Fly & Drive Schotland Harry
From 2.685 €

Fly & Drive Schotland Harry

Routing
Created: Wednesday, November 22, 2023 - Departure: Saturday, May 4, 2024
Ref ID: 7151636
Total price From 5.370 €
Created: Wednesday, November 22, 2023 - Departure: Saturday, May 4, 2024
Destinations: West Dunbartonshire, Oban, Skye, Ullapool, Thurso, Inverness, Aberdeen, Pitlochry, Edinburgh

About

Your day to day

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04 May
Transport from Amsterdam to West Dunbartonshire
Departure
KLM Royal Dutch Airlines
KLM Royal Dutch Airlines KLM Royal Dutch Airlines - KL941
15:35 - Amsterdam, Schiphol (AMS)
16:05 - Glasgow, Glasgow Airport (GLA)
1h 30m 0 PC Nonstop
Transport:  KL941
Cabin Class: Economy
04 May
Car rental
Vauxhall Corsa /AC/2dr
A/C 2 doors 4 people
Vauxhall Corsa /AC/2dr or similar
Includes:
Fuel Policy: Pickup full return full
Manual transmission
Unlimited mileage
Extras:
Oneway kosten - 122,81 €
Driver age

Minimum 26, Maximum 99

Fuel Policy
Volle tank bij het ophalen
General payment terms
802.66 EUR charged in CreditCard
Theft protection
Inbegrepen, controleer de voorwaarden
Collision damage waiver
Inbegrepen, controleer de voorwaarden
Pickup

Glasgow luchthaven (Desk at Airport) - Telephone:

Paisley, Pa3 2Sg, Groot Britannië

Dropoff

Edinburgh Airport (Desk in Car Rental Center) - Telephone

Edinburgh Airport, Edinburgh, Eh12 9Ft, Groot Britannië

04 May
1. West Dunbartonshire
Stay
About the destination: West Dunbartonshire is one of the 32 local government council areas of Scotland. The area lies to the west of the City of Glasgow and contains many of Glasgow's commuter towns and villages. West Dunbartonshire also borders Argyll and Bute, East Dunbartonshire, Renfrewshire and Stirling. The area was formed on 1 April 1996 from part of the former Strathclyde Region, namely the entire district of Clydebank, and the Dumbarton district less the Helensburgh area. In the Local Government etc. (Scotland) Act 1994 that created the council area its name was Dumbarton and Clydebank; however the council, elected as a shadow authority in 1995, resolved to change the name of the area to West Dunbartonshire. The West Dunbartonshire area is essentially composed of three parts: the towns of Clydebank, Dumbarton and the Vale of Leven District. The council is administered from Dumbarton, although Clydebank is the largest town.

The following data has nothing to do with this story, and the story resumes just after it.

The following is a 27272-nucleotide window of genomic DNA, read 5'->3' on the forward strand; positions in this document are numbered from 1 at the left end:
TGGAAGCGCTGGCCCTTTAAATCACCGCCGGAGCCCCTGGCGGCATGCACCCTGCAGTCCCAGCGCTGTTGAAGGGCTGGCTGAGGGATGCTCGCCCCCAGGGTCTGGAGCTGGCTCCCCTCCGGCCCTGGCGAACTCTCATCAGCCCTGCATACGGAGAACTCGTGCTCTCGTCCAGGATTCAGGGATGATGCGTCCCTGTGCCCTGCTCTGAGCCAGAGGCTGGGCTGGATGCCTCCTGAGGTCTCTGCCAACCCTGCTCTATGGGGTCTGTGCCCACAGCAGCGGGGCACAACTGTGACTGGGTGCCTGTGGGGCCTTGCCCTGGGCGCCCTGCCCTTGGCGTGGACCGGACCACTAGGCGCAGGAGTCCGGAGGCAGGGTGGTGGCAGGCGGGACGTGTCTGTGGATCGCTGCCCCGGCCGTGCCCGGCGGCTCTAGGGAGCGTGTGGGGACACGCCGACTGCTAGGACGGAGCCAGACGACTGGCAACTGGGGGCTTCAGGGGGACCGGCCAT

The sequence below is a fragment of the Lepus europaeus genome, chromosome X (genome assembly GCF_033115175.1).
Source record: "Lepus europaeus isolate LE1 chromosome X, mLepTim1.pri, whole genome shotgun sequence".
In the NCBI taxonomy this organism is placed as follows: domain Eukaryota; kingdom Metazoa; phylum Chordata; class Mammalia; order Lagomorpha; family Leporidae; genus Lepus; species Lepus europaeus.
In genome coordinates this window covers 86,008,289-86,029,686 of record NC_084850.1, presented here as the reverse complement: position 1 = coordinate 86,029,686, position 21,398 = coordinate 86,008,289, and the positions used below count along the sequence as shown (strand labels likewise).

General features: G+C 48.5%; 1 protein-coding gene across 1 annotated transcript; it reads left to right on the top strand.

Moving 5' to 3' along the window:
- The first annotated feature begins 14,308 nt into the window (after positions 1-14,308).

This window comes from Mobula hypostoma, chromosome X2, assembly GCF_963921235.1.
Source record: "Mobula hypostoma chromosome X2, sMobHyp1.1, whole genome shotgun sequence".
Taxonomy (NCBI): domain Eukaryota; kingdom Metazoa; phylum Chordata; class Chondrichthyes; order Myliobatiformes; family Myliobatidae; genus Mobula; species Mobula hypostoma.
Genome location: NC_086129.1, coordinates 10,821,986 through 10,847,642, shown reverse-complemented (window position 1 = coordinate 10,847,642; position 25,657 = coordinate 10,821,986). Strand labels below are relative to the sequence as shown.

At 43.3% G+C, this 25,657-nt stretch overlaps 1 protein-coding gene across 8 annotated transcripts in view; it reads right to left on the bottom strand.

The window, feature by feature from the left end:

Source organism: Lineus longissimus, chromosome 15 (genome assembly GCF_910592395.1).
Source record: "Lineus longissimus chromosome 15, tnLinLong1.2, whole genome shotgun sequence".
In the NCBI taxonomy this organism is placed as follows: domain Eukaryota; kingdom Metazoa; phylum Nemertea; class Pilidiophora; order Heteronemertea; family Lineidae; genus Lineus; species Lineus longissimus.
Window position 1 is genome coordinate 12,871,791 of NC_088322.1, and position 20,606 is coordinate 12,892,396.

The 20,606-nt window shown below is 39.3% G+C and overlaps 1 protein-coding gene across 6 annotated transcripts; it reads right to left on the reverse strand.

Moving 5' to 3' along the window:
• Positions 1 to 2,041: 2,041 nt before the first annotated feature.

More info
06 May
Car journey 124 Kilometers - 1h 52m
West Dunbartonshire
Oban
06 May
2. Oban
Stay
About the destination: Oban is a resort town within the Argyll and Bute council area of Scotland. Despite its small size, it is the largest town between Helensburgh and Fort William and during the tourist season the town can play host to up to 25,000 people. Oban occupies a beautiful setting in the Firth of Lorn. The bay is a near perfect horseshoe, protected by the island of Kerrera, and beyond Kerrera the Isle of Mull. To the north is the long low island of Lismore, and the mountains of Morvern and Ardgour. MAIN TOURIST ATTRACTIONS • McCaig’s Tower. This tower looks over the Oban bay. It takes about 15 minutes to walk up the hill by one of several signposted routes on roads, or by steps. There are good views of Kerrera and Mull and looking up the Sound of Mull. • Dunollie Castle. Also known as Dunoille Castle. Ancient seat of the MacDougalls of Lorn. A small castle situated at the far end of the bay from the station. • Dunstaffnage Castle. A castle about three miles North of Oban • War & Peace Museum. Museum detailing Oban's role in world wars. On Corran Esplanade, just North of the North Pier, next the Regent Hotel. Open daily 10.00 - 16.00 Mar - Nov. Free admission, donations accepted.